Oral Thrush Causes, Risk factors, Symptoms, Diagnosis, Treatment, Prevention

What is Oral Thrush

Oral candidiasis, Oral Thrush, is a fungal infection of the mouth caused by excessive growth of the yeast Candida albicans. Usually, buccal candidiasis begins on the tongue and inside the cheeks and can spread to the palate, gums, tonsils, and throat. In severe cases, the infection can spread to the larynx (voice box), digestive tract, respiratory system, or skin.

Oral Thrush Causes

Many microorganisms live in the mouth, including candida and bacteria. Buccal candidiasis occurs when the normal balance of these organisms is affected. This situation allows the excessive growth of candida (a form of yeast).

Oral Thrush Risk factors 

A risk factor is something that increases your chance of getting a disease or condition. In this case, their risk factors are:

  • Age:
  • Babies and children who start walking
  • Elderly
  • Weak immune system because of:
  • HIV / AIDS
  • Cancer or medical treatments for cancer, such as chemotherapy
  • Stress
  • Long-term illness
  • Use of antibiotics
  • Use of corticosteroids, oral or inhaled
  • Diabetes
  • Hormonal changes, such as pregnancy or use of birth control pills
  • Dentures
  • Conditions that cause a dry mouth
  • Smoking

Oral Thrush Symptoms

Symptoms of oral candidiasis they occur in the mouth. Symptoms include:
White and protruding portions
Red, slightly protruding portions
Secretion with a lump-like appearance (like cottage cheese)
Thick cover, dark brown in mouth
Dry mouth
Cracks or cracks in mouth

If the infection spreads down your esophagus, you may also experience:

Difficulty or pain when swallowing
Sensation of something 'stuck' in your throat

If oral thrush is spread systemically, you can develop a fever.

Oral Thrush Diagnosis

The doctor will ask about your symptoms and medical history, and examine your mouth. A sample of cells can be taken from the affected area by scraping and examined under a microscope.

Oral Thrush Treatment

The goal of treatment is to restore the normal balance of bacteria and candida in the mouth. Treatments may include:

Antimycotic Drugs

Oral thrush should be treated with pills, tablets (pills that dissolve in the mouth), pills or mouthwashes, with which they swish and then swallow. Medications that are active against candida include:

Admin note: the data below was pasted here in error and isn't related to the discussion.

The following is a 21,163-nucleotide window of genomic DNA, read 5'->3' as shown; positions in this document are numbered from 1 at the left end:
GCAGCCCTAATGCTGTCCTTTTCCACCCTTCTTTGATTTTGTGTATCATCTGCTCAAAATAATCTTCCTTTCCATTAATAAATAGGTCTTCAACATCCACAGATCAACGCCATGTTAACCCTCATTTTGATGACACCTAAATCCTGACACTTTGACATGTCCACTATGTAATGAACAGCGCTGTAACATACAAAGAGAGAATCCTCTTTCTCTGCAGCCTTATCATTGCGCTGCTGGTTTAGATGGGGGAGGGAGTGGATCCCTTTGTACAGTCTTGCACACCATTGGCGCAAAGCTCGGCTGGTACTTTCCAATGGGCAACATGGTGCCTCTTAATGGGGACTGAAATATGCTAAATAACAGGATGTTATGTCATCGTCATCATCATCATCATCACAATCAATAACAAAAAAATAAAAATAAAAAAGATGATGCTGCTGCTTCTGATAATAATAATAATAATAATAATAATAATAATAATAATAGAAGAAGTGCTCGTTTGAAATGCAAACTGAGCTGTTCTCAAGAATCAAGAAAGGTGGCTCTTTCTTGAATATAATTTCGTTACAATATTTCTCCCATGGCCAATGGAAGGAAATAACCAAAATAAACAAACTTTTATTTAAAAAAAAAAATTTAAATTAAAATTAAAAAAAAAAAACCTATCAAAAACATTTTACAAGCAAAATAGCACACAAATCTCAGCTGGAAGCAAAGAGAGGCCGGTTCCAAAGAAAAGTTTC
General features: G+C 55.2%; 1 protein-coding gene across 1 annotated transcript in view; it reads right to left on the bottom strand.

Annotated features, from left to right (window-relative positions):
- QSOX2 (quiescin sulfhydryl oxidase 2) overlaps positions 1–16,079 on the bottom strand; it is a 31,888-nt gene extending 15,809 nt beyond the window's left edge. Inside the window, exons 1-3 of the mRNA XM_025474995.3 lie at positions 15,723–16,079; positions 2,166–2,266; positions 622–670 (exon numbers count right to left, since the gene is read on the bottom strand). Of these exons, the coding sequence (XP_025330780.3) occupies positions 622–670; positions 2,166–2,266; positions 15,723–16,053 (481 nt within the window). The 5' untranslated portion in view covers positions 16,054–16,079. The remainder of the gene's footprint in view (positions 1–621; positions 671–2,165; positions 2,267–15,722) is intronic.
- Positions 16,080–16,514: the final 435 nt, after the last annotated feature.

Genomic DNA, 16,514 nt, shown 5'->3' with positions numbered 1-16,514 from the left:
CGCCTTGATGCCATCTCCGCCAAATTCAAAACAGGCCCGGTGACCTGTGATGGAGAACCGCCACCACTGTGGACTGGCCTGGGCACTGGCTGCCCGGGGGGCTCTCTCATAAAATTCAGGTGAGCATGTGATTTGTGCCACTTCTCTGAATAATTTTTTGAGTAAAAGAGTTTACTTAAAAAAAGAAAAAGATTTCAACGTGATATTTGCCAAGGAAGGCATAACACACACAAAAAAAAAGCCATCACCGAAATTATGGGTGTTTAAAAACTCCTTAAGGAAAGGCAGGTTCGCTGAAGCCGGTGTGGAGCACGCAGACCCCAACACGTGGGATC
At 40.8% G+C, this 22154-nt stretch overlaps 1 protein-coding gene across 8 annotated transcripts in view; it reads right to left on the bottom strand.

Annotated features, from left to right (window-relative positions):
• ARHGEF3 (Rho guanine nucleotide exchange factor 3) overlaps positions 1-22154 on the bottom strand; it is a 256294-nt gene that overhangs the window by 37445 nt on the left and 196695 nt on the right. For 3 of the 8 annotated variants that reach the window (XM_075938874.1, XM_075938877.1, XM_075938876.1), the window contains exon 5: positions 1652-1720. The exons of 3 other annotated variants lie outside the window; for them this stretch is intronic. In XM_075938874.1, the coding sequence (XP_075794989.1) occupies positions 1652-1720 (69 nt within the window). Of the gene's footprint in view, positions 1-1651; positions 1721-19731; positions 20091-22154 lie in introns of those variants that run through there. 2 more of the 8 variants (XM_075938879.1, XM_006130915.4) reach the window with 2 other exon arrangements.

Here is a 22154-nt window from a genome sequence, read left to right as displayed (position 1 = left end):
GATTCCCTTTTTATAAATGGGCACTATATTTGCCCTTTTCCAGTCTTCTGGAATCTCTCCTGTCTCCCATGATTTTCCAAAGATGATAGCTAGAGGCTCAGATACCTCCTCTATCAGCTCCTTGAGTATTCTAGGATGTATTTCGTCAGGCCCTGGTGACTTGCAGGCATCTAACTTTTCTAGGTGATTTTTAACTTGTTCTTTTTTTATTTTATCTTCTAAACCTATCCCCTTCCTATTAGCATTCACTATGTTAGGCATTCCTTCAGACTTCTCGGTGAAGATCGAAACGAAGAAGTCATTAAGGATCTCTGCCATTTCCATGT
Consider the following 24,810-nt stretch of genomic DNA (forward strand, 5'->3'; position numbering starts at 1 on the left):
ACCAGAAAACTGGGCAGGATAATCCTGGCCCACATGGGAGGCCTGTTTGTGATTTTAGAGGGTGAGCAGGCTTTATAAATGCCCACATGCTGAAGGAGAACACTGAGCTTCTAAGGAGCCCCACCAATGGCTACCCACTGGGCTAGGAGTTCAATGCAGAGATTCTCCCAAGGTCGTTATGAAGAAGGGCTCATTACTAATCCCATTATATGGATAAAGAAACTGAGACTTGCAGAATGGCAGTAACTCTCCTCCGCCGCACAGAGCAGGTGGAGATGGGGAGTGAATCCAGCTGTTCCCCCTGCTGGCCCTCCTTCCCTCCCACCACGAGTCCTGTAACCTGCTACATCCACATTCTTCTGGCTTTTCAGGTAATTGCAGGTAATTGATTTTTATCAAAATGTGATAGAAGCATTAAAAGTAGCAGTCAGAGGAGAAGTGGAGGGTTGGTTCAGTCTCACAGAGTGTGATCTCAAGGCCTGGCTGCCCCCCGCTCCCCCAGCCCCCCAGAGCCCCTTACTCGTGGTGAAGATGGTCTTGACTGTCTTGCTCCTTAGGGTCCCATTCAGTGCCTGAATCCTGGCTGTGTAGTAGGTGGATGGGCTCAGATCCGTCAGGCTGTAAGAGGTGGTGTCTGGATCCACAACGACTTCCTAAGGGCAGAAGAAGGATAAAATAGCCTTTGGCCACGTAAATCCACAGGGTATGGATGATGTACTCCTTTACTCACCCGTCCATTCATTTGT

Gentian violet (occasionally)

Breastfeeding mothers of babies with oral candidiasis can use a topical antifungal medication on their nipples to reduce the baby's infection.

Treatment of Underlying Medical Conditions

Underlying conditions that can contribute to oral candidiasis can be identified and treated.

Oral Hygiene

Oral hygiene practices that can help in healing include:

Rinse your mouth with warm salty water
Gently scrape the portions with a toothbrush
If you are diagnosed with oral thrush, follow the directions of your doctor.

Oral Thrush Prevention

There are some preventive measures that can be taken to reduce your risk of Oral Thrush. Oral Thrush in adults is associated with AIDS. Take an HIV test and follow the recommended prevention guidelines: use condoms and other protections, and avoid the use of non-sterile needles.

  1. If you are at high risk or prone to oral candidiasis, you may receive antifungal medications as a preventive measure.
  2. If you are prone to oral candidiasis, avoid excessive use of mouthwashes and mouth sprays. These can upset the normal balance of candida and bacteria in your mouth.
  3. If your baby has a tendency to develop mouth candidiasis and use a bottle, use disposable teats.
    Avoid unnecessary use of antibiotics.
  4. If you must take antibiotics, consider eating yogurt or using acidophilus tablets during antibiotic treatment for several weeks thereafter.
  5. Decrease the consumption of sugar and food and drinks that contain yeast, such as bread, wine and beer.
  6. If you use a cortisone inhaler, rinse your mouth thoroughly after each use.

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